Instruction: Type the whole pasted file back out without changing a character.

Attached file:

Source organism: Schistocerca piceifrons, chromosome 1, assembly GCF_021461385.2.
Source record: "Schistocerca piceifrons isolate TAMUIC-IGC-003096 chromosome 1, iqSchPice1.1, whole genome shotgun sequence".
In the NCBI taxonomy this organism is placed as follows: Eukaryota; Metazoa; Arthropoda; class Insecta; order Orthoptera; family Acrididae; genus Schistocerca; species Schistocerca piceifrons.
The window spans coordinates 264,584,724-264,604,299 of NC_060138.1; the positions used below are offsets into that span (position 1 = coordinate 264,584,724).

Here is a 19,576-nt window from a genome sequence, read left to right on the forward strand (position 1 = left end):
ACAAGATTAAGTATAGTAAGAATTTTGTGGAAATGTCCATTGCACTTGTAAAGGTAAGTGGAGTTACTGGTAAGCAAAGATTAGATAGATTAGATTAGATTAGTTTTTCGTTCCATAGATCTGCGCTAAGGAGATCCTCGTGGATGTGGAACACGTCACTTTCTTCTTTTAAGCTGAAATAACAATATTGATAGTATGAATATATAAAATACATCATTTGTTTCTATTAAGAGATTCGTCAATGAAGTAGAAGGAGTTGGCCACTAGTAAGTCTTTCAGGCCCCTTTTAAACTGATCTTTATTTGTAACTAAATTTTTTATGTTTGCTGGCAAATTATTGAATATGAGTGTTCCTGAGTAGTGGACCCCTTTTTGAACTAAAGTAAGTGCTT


Source organism: Schistocerca piceifrons, chromosome 1, assembly GCF_021461385.2.
Source record: "Schistocerca piceifrons isolate TAMUIC-IGC-003096 chromosome 1, iqSchPice1.1, whole genome shotgun sequence".
In the NCBI taxonomy this organism is placed as follows: Eukaryota; Metazoa; Arthropoda; class Insecta; order Orthoptera; family Acrididae; genus Schistocerca; species Schistocerca piceifrons.
The window spans coordinates 264,584,724-264,604,299 of NC_060138.1; the positions used below are offsets into that span (position 1 = coordinate 264,584,724).

Here is a 19,576-nt window from a genome sequence, read left to right on the forward strand (position 1 = left end):
ACAAGATTAAGTATAGTAAGAATTTTGTGGAAATGTCCATTGCACTTGTAAAGGTAAGTGGAGTTACTGGTAAGCAAAGATTAGATAGATTAGATTAGATTAGTTTTTCGTTCCATAGATCTGCGCTAAGGAGATCCTCGTGGATGTGGAACACGTCACTTTCTTCTTTTAAGCTGAAATAACAATATTGATAGTATGAATATATAAAATACATCATTTGTTTCTATTAAGAGATTCGTCAATGAAGTAGAAGGAGTTGGCCACTAGTAAGTCTTTCAGGCCCCTTTTAAACTGATCTTTATTTGTAACTAAATTTTTTATGTTTGCTGGCAAATTATTGAATATGAGTGTTCCTGAGTAGTGGACCCCTTTTTGAACTAAAGTAAGTGCTT